Tiny Coronavirus Stories: ‘The third narrator is practicing her lines’

By Claude SchryerElaine NussbaumKaren EliasSigne Jeremiason 

Reader-submitted stories of the COVID-19 pandemic, in no more than 100 words. Read past stories hereSubmit your own here.


I feel hollowed out. This isn’t the kind of solidarity that fills me with meaning, like feminism…. This is survival solidarity. It’s a hollowness of memories robbed from me, of health and life robbed from others. I feel lost without my community. I miss my people. I feel disconnected… isolated. I feel angry and sad when I read the news. I see the death toll and think about what those people might have meant to their loved ones. I read what the administration says and my blood boils. Our people deserve better. Our planet deserves better. Yet I am stuck.

 Signe Jeremiason (Saint Peter, Minnesota)

Feeling hollow while sitting in bed. The figure is bald because I have alopecia.

* * *


Plum blossoms fall like snow, and a Steller’s jay, with its charcoal-colored topknot and sapphire tail feathers, collects dead grass to build a nest in the alder tree, where he and his mate will squawk and squawk. I don’t know until I turn on my TV that in New York City, 1,900 people have died in the last 72 hours, doubling the number in the previous 72. Outside hospitals, bodies are loaded into refrigerated morgue trucks by gurney and forklift. The first infant has died, and one million people worldwide have contracted COVID-19, doubling the number in one week.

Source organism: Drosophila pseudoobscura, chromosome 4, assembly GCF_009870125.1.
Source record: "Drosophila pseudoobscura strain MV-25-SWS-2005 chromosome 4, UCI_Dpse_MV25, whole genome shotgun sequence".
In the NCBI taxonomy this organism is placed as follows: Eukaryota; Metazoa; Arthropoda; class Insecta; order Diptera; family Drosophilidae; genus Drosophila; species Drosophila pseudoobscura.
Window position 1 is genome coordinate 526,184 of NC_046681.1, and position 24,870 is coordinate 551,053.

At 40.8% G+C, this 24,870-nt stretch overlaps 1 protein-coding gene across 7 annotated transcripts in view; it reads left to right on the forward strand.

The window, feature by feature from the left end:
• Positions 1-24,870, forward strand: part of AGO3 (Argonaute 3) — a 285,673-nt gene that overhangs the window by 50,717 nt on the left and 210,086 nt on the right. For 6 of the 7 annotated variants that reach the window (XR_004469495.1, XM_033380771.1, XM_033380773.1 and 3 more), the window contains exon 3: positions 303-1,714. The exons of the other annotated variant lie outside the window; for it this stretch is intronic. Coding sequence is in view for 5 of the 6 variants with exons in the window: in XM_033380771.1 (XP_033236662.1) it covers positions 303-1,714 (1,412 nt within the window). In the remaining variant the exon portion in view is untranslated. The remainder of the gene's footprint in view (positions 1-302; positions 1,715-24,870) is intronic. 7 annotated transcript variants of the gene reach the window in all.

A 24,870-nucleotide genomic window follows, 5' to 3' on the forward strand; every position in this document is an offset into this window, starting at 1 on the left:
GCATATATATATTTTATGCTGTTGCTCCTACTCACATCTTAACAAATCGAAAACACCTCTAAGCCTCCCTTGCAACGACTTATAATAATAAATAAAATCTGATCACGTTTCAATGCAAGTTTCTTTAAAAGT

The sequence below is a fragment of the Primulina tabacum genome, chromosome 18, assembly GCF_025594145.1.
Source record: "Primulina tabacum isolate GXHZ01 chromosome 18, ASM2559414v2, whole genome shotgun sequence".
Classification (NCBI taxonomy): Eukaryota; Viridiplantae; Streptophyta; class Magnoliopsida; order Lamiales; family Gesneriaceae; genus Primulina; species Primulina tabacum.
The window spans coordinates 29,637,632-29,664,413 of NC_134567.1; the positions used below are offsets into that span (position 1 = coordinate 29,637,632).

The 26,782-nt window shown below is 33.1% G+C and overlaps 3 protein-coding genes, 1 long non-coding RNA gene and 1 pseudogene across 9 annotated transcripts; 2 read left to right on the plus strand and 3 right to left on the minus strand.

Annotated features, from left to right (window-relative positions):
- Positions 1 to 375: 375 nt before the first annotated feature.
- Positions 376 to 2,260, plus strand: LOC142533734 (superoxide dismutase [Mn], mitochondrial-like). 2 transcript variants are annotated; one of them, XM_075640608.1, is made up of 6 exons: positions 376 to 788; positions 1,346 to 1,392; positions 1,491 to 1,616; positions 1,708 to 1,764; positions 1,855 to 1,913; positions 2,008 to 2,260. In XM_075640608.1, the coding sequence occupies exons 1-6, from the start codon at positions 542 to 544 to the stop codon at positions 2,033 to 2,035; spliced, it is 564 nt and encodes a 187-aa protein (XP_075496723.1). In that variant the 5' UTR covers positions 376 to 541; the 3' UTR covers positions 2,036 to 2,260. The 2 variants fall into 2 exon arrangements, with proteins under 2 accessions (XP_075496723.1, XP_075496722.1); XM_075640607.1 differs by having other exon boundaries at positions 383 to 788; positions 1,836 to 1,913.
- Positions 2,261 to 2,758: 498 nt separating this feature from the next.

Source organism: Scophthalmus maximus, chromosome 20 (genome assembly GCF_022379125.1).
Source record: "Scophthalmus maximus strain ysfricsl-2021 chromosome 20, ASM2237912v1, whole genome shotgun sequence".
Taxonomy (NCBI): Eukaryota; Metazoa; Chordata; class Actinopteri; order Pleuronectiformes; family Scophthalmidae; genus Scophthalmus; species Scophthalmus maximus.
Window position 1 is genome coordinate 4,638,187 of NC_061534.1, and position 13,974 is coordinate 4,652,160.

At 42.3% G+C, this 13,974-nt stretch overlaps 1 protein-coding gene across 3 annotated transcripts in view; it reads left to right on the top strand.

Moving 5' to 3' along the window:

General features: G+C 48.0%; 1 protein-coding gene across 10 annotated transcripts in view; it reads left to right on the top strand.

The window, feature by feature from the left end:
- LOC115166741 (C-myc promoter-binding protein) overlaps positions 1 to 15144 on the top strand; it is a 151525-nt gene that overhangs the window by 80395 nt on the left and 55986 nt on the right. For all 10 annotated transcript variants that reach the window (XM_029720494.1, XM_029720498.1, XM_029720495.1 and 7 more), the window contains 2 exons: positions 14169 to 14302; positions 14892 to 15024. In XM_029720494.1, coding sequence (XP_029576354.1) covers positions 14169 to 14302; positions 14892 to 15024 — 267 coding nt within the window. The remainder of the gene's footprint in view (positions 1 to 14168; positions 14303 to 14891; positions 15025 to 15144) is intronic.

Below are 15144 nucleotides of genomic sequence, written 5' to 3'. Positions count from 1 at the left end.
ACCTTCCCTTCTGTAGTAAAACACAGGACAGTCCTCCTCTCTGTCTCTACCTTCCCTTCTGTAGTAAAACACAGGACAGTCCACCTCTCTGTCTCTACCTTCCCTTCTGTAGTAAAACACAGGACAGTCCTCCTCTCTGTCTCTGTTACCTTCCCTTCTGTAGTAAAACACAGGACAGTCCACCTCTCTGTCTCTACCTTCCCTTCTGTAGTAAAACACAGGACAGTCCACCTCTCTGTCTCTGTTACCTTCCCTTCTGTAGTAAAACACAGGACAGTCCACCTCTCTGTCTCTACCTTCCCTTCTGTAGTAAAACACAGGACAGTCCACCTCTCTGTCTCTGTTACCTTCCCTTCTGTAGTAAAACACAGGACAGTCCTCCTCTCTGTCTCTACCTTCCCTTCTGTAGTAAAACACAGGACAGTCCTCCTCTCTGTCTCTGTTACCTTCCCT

— Elaine Nussbaum (Scappoose, Oregon)

Plum tree.

* * *


part fear, part hope
unpassing time

connected solitudes
part heart, part mind
uncharting paths

involuntary prescience
part science, part art
unseen cultures

Unpassing time is about how being in a ‘connected solitude’ bubble is liberating, and tackling the COVID crisis is a test run for the climate crisis.
Uncharting paths refers to our need to unlearn, quickly, deeply.
Unseen cultures is about imagining a sustainable world we have not yet seen but already know.

— Claude Schryer (Ottawa, Canada)

The Rideau River near my home in Ottawa, where I went for walk while thinking about this story.

* * *


The narrator of my life insisted on saying, “And from that point on, everything went quickly down hill.”

She was replaced.

The second narrator insisted on saying, “One day and then the next, in dismal succession.”

She was replaced.

These narrators think they know everything! The third narrator is practicing her lines. She is learning to say, “We are staying at home. We are washing our hands. We are playing our part.”

— Karen Elias (Lock Haven, Pennsylvania)

(Top photo: Sheltered, unsheltered.)


This series is edited by Thomas Peterson. One of the editors of Artists & Climate Change, he is also a theatre director and researcher whose work focuses on the climate crisis.


Artists and Climate Change is a blog that tracks artistic responses from all disciplines to the problem of climate change. It is both a study about what is being done, and a resource for anyone interested in the subject. Art has the power to reframe the conversation about our environmental crisis so it is inclusive, constructive, and conducive to action. Art can, and should, shape our values and behavior so we are better equipped to face the formidable challenge in front of us.

Go to the Artists and Climate Change Blog

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